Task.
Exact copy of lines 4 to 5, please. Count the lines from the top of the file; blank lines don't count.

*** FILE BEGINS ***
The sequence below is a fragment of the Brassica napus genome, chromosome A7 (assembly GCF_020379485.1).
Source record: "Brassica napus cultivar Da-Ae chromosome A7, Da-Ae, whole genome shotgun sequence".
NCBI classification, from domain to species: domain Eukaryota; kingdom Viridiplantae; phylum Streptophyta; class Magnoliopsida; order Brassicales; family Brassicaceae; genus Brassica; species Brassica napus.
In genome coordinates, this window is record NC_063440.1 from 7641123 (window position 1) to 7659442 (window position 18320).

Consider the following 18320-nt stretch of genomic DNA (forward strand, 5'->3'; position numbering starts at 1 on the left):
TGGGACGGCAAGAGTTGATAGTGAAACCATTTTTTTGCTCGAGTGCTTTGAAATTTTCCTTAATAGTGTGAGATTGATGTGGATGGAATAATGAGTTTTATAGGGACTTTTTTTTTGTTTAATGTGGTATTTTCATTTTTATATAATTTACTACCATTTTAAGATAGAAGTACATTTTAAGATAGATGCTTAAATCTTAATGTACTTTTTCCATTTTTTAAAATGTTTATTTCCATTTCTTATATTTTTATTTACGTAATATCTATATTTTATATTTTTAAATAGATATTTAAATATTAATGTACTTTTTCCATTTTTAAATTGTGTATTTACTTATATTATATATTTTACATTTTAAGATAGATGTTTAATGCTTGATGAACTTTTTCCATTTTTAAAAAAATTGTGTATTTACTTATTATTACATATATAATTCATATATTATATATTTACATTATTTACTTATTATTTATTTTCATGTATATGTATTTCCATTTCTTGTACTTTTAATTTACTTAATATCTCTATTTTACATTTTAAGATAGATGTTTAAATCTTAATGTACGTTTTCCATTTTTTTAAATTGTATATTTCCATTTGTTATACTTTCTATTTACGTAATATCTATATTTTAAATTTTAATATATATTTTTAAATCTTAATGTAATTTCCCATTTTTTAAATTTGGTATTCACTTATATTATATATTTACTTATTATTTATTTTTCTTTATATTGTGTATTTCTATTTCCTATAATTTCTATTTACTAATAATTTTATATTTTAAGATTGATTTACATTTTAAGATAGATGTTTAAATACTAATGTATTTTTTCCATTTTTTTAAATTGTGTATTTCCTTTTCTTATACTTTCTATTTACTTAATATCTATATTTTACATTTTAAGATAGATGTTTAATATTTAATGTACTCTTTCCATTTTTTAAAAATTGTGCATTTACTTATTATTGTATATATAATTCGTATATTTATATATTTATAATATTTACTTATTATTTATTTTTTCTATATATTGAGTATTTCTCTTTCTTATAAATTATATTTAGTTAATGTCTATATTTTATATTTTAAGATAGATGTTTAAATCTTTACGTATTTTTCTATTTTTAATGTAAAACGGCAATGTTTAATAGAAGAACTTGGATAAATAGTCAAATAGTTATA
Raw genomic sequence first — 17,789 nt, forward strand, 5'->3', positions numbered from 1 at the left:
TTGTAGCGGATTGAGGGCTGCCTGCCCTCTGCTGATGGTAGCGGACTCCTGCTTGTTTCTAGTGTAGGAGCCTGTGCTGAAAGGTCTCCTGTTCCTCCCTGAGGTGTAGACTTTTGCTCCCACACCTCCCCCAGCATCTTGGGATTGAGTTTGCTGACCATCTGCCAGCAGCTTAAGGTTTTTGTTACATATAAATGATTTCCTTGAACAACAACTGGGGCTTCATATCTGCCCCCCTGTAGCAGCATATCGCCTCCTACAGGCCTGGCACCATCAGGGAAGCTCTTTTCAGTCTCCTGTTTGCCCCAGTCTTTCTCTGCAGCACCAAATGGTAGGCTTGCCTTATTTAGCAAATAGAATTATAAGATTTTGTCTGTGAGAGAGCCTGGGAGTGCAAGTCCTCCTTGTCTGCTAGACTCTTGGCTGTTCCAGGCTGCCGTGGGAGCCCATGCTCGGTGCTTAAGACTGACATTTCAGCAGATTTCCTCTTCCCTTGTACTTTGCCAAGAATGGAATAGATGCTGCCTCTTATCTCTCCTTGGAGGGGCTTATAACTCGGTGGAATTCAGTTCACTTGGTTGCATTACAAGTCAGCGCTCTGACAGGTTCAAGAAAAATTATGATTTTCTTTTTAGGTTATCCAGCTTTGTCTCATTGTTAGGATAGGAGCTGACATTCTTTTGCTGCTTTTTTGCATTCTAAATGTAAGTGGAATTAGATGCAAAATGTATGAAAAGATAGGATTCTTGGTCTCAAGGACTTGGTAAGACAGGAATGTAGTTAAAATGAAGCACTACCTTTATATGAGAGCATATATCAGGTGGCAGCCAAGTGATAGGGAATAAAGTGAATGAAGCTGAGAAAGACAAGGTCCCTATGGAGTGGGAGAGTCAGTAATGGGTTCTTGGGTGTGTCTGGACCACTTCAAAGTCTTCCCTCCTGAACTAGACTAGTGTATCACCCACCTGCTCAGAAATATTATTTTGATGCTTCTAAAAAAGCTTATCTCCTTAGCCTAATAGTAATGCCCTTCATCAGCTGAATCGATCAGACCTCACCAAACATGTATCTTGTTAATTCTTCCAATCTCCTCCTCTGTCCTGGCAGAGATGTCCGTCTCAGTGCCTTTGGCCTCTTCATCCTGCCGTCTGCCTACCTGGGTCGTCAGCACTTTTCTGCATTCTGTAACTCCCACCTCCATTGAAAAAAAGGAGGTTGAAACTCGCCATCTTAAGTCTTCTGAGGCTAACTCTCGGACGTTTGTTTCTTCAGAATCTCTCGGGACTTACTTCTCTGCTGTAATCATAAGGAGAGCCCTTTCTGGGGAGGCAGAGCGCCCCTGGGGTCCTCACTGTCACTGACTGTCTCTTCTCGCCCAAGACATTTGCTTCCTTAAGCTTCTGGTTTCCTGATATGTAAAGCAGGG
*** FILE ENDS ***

In genome coordinates, this window is record NC_063440.1 from 7641123 (window position 1) to 7659442 (window position 18320).

Consider the following 18320-nt stretch of genomic DNA (forward strand, 5'->3'; position numbering starts at 1 on the left):